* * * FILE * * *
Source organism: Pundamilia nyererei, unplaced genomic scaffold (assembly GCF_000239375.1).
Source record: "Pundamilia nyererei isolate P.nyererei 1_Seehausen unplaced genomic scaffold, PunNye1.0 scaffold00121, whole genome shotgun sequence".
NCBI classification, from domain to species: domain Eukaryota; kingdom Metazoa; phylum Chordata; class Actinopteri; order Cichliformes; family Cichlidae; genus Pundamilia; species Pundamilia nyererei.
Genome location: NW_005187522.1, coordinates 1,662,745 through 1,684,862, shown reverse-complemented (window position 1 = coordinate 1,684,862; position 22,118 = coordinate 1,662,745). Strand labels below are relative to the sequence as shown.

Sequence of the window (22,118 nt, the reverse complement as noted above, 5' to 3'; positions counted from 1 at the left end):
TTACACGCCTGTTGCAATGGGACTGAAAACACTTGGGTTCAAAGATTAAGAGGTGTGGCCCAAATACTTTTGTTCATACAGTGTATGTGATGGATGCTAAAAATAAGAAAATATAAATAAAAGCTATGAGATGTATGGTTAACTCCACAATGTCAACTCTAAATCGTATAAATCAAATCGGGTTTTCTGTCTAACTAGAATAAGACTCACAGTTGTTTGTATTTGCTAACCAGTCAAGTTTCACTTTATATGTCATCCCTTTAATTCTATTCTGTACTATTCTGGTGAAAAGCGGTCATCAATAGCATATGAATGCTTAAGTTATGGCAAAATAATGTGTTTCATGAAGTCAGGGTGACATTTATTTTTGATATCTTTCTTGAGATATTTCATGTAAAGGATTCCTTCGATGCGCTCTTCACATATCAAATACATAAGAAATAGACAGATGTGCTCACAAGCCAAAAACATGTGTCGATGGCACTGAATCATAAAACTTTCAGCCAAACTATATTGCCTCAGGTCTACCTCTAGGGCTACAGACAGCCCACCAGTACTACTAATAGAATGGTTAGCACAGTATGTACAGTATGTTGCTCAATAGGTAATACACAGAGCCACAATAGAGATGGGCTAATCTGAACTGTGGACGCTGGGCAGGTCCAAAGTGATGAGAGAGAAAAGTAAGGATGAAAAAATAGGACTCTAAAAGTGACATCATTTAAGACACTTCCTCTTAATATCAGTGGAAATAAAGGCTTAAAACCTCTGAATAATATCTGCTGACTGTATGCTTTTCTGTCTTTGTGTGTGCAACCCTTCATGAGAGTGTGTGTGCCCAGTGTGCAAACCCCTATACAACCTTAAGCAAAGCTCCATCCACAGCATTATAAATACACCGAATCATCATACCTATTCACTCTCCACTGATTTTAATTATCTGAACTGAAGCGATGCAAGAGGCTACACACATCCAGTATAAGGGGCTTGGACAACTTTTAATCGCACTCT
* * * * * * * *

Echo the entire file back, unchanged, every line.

Source organism: Pundamilia nyererei, unplaced genomic scaffold (assembly GCF_000239375.1).
Source record: "Pundamilia nyererei isolate P.nyererei 1_Seehausen unplaced genomic scaffold, PunNye1.0 scaffold00121, whole genome shotgun sequence".
NCBI classification, from domain to species: domain Eukaryota; kingdom Metazoa; phylum Chordata; class Actinopteri; order Cichliformes; family Cichlidae; genus Pundamilia; species Pundamilia nyererei.
Genome location: NW_005187522.1, coordinates 1,662,745 through 1,684,862, shown reverse-complemented (window position 1 = coordinate 1,684,862; position 22,118 = coordinate 1,662,745). Strand labels below are relative to the sequence as shown.

Sequence of the window (22,118 nt, the reverse complement as noted above, 5' to 3'; positions counted from 1 at the left end):
TTACACGCCTGTTGCAATGGGACTGAAAACACTTGGGTTCAAAGATTAAGAGGTGTGGCCCAAATACTTTTGTTCATACAGTGTATGTGATGGATGCTAAAAATAAGAAAATATAAATAAAAGCTATGAGATGTATGGTTAACTCCACAATGTCAACTCTAAATCGTATAAATCAAATCGGGTTTTCTGTCTAACTAGAATAAGACTCACAGTTGTTTGTATTTGCTAACCAGTCAAGTTTCACTTTATATGTCATCCCTTTAATTCTATTCTGTACTATTCTGGTGAAAAGCGGTCATCAATAGCATATGAATGCTTAAGTTATGGCAAAATAATGTGTTTCATGAAGTCAGGGTGACATTTATTTTTGATATCTTTCTTGAGATATTTCATGTAAAGGATTCCTTCGATGCGCTCTTCACATATCAAATACATAAGAAATAGACAGATGTGCTCACAAGCCAAAAACATGTGTCGATGGCACTGAATCATAAAACTTTCAGCCAAACTATATTGCCTCAGGTCTACCTCTAGGGCTACAGACAGCCCACCAGTACTACTAATAGAATGGTTAGCACAGTATGTACAGTATGTTGCTCAATAGGTAATACACAGAGCCACAATAGAGATGGGCTAATCTGAACTGTGGACGCTGGGCAGGTCCAAAGTGATGAGAGAGAAAAGTAAGGATGAAAAAATAGGACTCTAAAAGTGACATCATTTAAGACACTTCCTCTTAATATCAGTGGAAATAAAGGCTTAAAACCTCTGAATAATATCTGCTGACTGTATGCTTTTCTGTCTTTGTGTGTGCAACCCTTCATGAGAGTGTGTGTGCCCAGTGTGCAAACCCCTATACAACCTTAAGCAAAGCTCCATCCACAGCATTATAAATACACCGAATCATCATACCTATTCACTCTCCACTGATTTTAATTATCTGAACTGAAGCGATGCAAGAGGCTACACACATCCAGTATAAGGGGCTTGGACAACTTTTAATCGCACTCT